Update on the Chinese Foreign Filing License Requirement: Was Your Invention Developed in China?

When an invention is developed in China, Chinese Patent Law requires an applicant to obtain a foreign filing license before filing a patent application outside of the country. Even where an applicant intends to first file the application outside of China, if the invention or utility model is developed in China, the applicant must first request a confidential examination from the China National Intellectual Property Administration (CNIPA) and obtain a foreign filing license.

Applicants have struggled, however, with the question on how to determine where an invention was developed. First of all, an invention could have been devised by more than one inventor, where not all the inventors are located in the same country; or it could have been developed partially in China and partially in another country. As it is becoming common for inventions to be formulated remotely by inventors located in different countries, the question of where the invention was first created is becoming increasingly difficult to answer.

A recent decision of the CNIPA, on May 9, 2022, shed some light on the matter. With this decision the CNIPA provided two criteria to determine whether an invention is developed in China: the address of the patentee and the nationality of the inventors. The address of the patentee is relevant because, where there is evidence that the patentee’s Chinese location has resources and capacity for research and development, and if there is no evidence of such resources outside of China, it is likely that the invention was developed in China.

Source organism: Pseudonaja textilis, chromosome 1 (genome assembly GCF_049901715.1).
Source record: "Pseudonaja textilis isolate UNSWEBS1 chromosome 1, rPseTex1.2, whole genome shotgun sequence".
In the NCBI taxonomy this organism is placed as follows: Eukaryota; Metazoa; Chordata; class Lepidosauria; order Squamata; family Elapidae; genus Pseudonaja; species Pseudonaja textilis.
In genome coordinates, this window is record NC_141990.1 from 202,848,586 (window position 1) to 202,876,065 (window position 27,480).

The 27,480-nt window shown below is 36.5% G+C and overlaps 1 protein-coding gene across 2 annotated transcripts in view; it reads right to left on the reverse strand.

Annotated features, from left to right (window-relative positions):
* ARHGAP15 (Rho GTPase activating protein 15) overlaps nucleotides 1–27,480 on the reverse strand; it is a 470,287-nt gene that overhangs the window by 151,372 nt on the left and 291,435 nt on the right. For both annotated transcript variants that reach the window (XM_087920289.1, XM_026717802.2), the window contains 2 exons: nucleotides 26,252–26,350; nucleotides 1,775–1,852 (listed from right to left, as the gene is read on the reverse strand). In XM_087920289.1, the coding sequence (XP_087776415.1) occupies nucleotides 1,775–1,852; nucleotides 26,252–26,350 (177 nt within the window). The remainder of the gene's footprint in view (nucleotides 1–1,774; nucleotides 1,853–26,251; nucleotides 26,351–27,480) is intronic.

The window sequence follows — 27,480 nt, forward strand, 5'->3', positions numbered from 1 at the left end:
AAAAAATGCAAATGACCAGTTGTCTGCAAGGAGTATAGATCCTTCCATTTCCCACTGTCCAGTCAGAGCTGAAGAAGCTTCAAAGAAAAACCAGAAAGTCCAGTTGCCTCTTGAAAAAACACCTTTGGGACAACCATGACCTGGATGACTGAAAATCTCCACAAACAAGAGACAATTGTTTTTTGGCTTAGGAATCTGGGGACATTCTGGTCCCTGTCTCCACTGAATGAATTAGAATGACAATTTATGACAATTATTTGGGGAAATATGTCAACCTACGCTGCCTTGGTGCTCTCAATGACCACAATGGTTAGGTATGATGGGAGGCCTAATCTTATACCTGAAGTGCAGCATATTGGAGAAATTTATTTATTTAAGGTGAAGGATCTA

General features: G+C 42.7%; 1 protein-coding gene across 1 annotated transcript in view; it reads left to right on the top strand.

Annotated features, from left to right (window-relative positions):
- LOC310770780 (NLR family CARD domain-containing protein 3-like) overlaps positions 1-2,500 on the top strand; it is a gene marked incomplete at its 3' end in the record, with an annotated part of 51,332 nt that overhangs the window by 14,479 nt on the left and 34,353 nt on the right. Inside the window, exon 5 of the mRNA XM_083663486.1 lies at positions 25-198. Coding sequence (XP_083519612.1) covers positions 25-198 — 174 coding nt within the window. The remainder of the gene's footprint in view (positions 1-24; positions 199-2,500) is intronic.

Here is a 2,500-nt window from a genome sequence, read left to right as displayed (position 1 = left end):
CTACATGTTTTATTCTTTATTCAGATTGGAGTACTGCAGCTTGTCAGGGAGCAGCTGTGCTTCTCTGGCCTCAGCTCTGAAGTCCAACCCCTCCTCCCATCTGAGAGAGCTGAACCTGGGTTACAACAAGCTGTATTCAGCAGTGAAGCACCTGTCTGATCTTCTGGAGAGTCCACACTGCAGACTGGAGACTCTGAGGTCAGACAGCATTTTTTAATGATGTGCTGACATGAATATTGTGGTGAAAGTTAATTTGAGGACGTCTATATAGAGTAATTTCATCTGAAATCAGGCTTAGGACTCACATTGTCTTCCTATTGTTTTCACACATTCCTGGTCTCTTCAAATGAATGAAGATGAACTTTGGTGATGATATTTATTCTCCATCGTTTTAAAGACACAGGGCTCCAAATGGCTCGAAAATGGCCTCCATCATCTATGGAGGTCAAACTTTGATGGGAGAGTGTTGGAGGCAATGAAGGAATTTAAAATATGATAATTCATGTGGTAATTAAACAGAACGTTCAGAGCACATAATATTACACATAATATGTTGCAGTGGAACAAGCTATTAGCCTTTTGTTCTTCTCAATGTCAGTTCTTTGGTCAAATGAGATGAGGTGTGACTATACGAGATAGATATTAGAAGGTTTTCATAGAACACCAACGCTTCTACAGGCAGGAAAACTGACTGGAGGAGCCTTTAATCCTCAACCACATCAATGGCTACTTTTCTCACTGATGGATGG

Likewise, the CNIPA held that where the inventors are Chinese citizens with no permanent residence outside of China, it is more likely that the invention was developed in China. However, contrary evidence can be provided showing that the inventors spent a considerable amount of time, sufficient for research and development of the invention, outside of the country.

Questions remain as to how to weight these elements when, for example, a patentee has R&D resources and facilities both in China and outside of the country, or when the inventors are of different nationalities, have different residencies and at least one has contributed to the invention while outside of China. Nonetheless, this recent decision is a good step forward, providing insight on which elements the CNIPA is likely to give weight to and consider relevant to determine whether an invention has been developed in China.







Picture of Lucia Minnucci, LLM
Lucia Minnucci, LLM

Lucia Minnucci is a Law Clerk at Fish IP™. Lucia received her first degree in law from the University of Bologna, in Bologna, Italy. After obtaining her law degree, Lucia received an LLM degree from the University of Pennsylvania Carey Law School, with a concentration in Intellectual Property and Technology Law.